As the fifth day of Operation Protective Edge wound down Saturday night, with Hamas fulfilling its early evening vow to rain down rockets on Greater Tel Aviv at 9 in the evening, the options Israel and the IDF possess aren’t any clearer than they were on day one.
Despite Hamas’s macho threats and salvos of rockets, the effect on life in Israel has been minimal. The Iron Dome system has proven to be amazingly effective at protecting the country’s citizens, and as a result there’s a lopsided casualty tally on the Gaza side, where Hamas has called on citizens to stand their ground instead of seeking shelter. Israel’s measured response to the Hamas offensive has prevented the Palestinian civilian death toll, as painfully high as it is, from being much more extensive.
With IDF troops amassed and waiting the order to begin a ground invasion of Gaza, there are signs of various Arab-initiated efforts for a cease-fire. Which way the conflict will go in the next couple of days depends on the goals of our political leaders.
Is it realistic to think a ground campaign in Gaza will result in the toppling of the Hamas leadership? The IDF would have to level huge tracts, and even then it would require months of hunts in tunnels, high casualties on both sides and the specter of Israel once again being mired in Gaza without an exit plan.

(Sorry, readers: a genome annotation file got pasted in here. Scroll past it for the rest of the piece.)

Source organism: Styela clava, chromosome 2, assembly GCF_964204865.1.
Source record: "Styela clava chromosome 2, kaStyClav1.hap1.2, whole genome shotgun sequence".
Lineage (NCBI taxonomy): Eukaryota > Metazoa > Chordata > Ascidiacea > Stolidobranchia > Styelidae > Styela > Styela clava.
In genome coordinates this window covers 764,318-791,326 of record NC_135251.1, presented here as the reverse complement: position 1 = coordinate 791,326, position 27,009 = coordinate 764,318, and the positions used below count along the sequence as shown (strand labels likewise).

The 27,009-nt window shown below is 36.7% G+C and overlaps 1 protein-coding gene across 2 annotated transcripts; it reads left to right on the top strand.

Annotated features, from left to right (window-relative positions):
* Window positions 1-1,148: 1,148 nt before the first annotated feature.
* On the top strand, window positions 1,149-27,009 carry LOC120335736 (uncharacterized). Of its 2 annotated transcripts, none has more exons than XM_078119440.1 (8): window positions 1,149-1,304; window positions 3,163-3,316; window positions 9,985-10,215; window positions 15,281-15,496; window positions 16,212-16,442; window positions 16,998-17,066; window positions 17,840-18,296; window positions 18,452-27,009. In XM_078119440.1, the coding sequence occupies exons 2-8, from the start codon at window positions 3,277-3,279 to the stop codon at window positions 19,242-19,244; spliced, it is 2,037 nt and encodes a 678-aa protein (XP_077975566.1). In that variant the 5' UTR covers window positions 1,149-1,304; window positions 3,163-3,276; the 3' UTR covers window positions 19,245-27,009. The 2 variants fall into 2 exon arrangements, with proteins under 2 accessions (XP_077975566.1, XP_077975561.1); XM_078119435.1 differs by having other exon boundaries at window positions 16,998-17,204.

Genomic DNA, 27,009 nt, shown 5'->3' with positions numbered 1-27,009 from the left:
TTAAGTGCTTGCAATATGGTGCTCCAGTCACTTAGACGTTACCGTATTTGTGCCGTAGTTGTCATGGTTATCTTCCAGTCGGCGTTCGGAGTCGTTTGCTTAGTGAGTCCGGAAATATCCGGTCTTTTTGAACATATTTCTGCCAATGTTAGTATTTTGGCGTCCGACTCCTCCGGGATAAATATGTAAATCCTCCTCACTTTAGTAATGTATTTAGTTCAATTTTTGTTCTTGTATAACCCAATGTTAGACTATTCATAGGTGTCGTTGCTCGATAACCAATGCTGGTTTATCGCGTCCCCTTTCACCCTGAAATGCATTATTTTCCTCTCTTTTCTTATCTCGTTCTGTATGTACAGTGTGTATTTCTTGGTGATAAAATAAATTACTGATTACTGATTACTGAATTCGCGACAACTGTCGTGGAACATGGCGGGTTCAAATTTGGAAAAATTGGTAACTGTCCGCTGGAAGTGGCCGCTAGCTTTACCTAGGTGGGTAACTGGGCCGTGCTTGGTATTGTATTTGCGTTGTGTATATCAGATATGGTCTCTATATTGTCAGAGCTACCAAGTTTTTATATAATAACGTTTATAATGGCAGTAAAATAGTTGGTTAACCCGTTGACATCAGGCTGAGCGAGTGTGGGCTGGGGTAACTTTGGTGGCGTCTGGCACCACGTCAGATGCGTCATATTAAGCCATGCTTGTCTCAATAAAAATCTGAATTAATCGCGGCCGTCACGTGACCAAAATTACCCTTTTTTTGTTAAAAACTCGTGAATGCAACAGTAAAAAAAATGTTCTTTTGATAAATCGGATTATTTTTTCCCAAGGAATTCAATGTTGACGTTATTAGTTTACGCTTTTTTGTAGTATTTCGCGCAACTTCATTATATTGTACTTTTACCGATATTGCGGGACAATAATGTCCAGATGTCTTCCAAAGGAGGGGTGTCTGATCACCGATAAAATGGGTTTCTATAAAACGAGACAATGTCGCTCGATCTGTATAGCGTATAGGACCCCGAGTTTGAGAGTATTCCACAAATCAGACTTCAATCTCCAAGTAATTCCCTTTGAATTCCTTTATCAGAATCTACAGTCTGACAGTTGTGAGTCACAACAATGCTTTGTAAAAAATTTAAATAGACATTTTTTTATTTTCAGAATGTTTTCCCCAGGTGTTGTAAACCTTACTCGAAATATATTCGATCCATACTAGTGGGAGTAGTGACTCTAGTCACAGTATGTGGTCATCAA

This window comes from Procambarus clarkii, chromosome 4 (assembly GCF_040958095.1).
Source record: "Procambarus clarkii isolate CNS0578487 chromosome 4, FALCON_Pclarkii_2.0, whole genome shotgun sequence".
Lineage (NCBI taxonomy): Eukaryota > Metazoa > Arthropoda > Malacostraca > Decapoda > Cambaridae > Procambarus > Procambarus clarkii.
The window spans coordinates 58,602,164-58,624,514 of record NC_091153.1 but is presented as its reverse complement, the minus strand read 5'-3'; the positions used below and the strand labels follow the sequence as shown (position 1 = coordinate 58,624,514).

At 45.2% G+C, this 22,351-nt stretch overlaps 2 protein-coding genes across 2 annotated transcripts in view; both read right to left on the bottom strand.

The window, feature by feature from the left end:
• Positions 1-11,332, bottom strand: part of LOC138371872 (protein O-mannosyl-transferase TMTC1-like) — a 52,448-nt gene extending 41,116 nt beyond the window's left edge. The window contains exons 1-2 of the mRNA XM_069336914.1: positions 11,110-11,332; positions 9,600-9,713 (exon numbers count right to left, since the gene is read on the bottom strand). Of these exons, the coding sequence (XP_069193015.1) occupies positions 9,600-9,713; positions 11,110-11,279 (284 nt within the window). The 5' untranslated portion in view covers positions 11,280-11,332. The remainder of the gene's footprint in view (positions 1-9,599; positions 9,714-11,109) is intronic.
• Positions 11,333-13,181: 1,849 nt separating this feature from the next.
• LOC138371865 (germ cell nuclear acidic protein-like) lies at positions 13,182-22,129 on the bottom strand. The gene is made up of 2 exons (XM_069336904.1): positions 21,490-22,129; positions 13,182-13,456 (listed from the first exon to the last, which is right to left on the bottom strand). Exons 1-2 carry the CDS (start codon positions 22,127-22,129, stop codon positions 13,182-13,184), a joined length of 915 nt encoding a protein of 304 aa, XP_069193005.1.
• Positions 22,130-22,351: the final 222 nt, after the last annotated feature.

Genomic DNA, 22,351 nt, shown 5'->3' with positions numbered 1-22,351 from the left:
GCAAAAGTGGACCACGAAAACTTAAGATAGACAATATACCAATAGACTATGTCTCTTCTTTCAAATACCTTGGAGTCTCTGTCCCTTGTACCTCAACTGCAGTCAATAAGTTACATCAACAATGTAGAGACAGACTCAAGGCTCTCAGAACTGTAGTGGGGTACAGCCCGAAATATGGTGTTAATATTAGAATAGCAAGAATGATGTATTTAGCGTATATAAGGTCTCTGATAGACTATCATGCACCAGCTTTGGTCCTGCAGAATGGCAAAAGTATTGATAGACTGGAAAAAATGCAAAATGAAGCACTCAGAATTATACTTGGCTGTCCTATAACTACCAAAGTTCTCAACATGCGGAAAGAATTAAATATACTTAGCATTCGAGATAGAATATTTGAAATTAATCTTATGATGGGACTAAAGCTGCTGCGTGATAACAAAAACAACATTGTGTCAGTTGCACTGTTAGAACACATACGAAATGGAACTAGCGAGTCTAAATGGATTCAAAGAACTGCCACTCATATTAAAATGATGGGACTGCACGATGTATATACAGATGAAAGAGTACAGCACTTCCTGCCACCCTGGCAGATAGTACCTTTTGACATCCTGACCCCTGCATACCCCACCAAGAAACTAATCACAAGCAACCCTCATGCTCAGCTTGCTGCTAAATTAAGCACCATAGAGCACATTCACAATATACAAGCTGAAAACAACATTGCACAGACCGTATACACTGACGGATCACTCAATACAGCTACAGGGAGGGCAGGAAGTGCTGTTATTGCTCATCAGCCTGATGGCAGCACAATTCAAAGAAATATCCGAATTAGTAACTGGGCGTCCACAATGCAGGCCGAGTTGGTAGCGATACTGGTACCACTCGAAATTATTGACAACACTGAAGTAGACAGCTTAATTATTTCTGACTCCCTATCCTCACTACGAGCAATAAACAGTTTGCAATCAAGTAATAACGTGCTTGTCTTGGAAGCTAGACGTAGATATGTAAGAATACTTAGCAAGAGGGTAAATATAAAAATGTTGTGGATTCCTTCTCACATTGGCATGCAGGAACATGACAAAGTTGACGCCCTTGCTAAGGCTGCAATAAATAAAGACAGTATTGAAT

Our military echelon has stated repeatedly that Hamas has been gravely weakened over the past week by the IAF’s strikes. If the option of a cease-fire is on the table that will stop the continued rocket attacks – not just in the center of the country, but in the South, where they have never really stopped – then it’s an option Israel needs to take seriously.
Aside from some property damage, trauma and a few injuries, Israel has remained unscathed by the Hamas attacks so far. Can we live with this kind of outburst every year or every few months? If it means saving countless lives of IDF soldiers and a long, bloody campaign in Gaza, then the answer is yes.
The notion Israel can rid the world of Hamas is as unrealistic as the desire of Hamas to see a Palestinian state rise on the ruins of Israel. The best that can be hoped for is a weakened Hamas becoming marginalized, the people of Gaza demanding true leadership, and moderate Palestinians uniting the people of Gaza and the West Bank and returning to negotiations with Israel.
As unlikely as that scenario might be, striving for it is still preferable to the inevitable mounting casualties and unachievable goals of a long ground offensive.
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